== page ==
My clients want to buy directly from vendors to get the credit card points. They understand that some of our firm’s revenue comes from the sale of product, and have suggested a much higher hourly rate in lieu of paying my markup. Based on my projections, my firm would land in the same place financially for the project—and we may even come out ahead of where we would have. But I’ve been reading your column for a long time, and I feel like you might discourage me from changing the way I charge to suit the client’s interests. What do you think?
Dear Paradigm Shift,
Epictetus was right: “We have two ears and one mouth so we can listen twice as much as we speak.” And you are exactly right, too—it is up to you to determine how your design business runs, including how you make your money. That said, when your client shows you a better way (and in this case, I believe they have), you might want to pay attention.
Here is why their suggestion is better: They are distinguishing what you cost from what “it” costs and aligning incentives as they should be. Rather than making more if your client spends more on product, you will get what you need for the work that you do. (Whether or not hourly billing is the way to go is debatable—perhaps a monthly production fee and a day rate for on-site work might be more appropriate—but that can be the subject of another column.)
A few notes, though: First, remember that your business process is a Slinky. Be it compacted or twisted and turned down the stairs, the toy is the same unless a rib is bent or snapped. So, too, with your design business. The object is to never say no, and instead always find a way to say yes—but on your terms. For example, if you give up revenue from product sales, it truly has to be for the betterment of your Slinky. Otherwise, please do not do it.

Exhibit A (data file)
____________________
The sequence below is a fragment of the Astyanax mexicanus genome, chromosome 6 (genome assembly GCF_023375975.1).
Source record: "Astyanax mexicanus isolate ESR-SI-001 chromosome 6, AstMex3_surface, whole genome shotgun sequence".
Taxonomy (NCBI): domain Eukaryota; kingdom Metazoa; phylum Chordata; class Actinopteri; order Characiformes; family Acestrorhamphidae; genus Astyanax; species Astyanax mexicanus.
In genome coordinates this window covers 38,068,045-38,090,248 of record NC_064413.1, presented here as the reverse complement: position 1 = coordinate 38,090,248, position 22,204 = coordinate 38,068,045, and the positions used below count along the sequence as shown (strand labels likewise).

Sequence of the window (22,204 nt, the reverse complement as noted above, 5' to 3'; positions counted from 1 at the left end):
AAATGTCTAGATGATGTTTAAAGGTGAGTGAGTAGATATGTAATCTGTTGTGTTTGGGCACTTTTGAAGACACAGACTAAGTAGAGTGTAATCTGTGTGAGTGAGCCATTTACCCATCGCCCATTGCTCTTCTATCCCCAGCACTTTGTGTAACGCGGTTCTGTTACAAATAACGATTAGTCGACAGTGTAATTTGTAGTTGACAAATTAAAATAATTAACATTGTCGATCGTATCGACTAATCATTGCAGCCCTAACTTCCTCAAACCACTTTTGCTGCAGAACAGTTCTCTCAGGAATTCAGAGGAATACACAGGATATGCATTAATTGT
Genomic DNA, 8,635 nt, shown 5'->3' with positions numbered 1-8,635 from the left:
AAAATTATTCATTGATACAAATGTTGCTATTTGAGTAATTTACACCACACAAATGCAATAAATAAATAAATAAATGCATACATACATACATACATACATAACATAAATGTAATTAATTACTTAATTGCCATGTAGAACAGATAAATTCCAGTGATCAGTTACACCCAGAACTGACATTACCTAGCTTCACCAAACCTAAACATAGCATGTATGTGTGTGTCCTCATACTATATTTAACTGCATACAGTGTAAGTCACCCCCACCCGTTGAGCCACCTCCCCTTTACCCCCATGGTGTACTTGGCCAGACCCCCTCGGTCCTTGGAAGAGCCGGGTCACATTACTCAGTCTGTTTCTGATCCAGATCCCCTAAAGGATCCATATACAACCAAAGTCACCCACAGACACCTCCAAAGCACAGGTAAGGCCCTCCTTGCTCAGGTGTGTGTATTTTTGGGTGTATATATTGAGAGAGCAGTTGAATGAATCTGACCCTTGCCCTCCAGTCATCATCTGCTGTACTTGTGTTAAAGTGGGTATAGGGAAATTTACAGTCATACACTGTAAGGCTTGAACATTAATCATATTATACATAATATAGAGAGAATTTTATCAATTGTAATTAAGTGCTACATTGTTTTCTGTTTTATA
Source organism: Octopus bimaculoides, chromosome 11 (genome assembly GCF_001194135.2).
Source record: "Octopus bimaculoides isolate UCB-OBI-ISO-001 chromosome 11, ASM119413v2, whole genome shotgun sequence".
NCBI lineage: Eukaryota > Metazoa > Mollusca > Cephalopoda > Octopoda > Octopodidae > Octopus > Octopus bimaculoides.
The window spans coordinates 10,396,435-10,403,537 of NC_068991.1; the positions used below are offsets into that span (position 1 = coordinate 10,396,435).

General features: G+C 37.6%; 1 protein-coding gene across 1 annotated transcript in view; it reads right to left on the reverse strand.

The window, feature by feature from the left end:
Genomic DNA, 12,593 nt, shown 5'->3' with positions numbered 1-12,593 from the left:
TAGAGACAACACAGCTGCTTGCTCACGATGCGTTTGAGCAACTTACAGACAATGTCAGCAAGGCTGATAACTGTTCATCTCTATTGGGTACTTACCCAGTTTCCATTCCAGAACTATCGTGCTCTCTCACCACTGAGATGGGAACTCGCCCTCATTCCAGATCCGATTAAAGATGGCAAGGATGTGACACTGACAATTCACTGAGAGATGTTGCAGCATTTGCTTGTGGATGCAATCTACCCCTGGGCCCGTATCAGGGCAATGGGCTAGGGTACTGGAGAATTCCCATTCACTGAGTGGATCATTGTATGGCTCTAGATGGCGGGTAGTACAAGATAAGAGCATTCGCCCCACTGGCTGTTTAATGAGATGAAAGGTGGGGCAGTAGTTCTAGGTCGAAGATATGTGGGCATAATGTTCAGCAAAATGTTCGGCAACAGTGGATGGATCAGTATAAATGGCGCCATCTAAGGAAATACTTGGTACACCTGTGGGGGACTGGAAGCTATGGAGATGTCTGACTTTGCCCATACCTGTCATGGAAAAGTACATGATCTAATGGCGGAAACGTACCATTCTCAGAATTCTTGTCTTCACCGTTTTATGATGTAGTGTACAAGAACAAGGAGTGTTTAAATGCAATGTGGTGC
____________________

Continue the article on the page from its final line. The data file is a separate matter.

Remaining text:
Second, I strongly advise you to consider this a permanent change, and not flip between product sales and straight hourly. I suspect that you are not yet fully confident in expressing that the number is the same regardless of calculation—and, more important, that the value provided for the amount paid to you is also the same. Whether calculated by way of markup or hourly, the amount you receive for production is what is necessary for you to manifest your ideas in their house. It is a known number with an assigned and acceptable margin (about 20 percent net). Your production amount is fundamentally different from what it takes for you to create in the first place. I have spoken about this distinction many times, so we will stay focused on production here.
To make any model work, you have to know what you need to feel valued and satisfied with your work. If that number is truly reflected in your calculations of hourly versus markup, you are in good shape. If not, you are inevitably gambling with everyone’s satisfaction. The calculation is very straightforward: Start by identifying how much you need to live the life you desire, and how much it costs to get that amount (your expenses). Add those together and then divide by how much you would like to work (how many projects). The result is what you need to be paid for each project. How you receive that amount is based on your process as a designer. Value delivered for value received, always.
One final thought. Regardless of who pays, you need to control the purchase, storage and ultimate installation of the goods. The idea that clients purchase and therefore take delivery piecemeal is a nonstarter. You have to be able to install in order for your clients to see and experience your work as you intend. While it might not be the entire house at one time, it most certainly is never piece by piece. Simply, if your clients could see what you see, they would not need you. Respect the fact that they cannot, and give yourself permission to present your vision on your terms and your terms alone.
Remember: A better mousetrap is a better mousetrap only if you can see its value and use it to make your design—and your design business—better.
Homepage photo: ©Tierney/Adobe Stock
Sean Low is the go-to business coach for interior designers. His clients have included Nate Berkus, Sawyer Berson, Vicente Wolf, Barry Dixon, Kevin Isbell and McGrath II. Low earned his law degree from the University of Pennsylvania, and as founder-president of The Business of Being Creative, he has long consulted for design businesses. In his Business Advice column for BOH, he answers designers’ most pressing questions. Have a dilemma? Send us an email—and don’t worry, we can keep your details anonymous.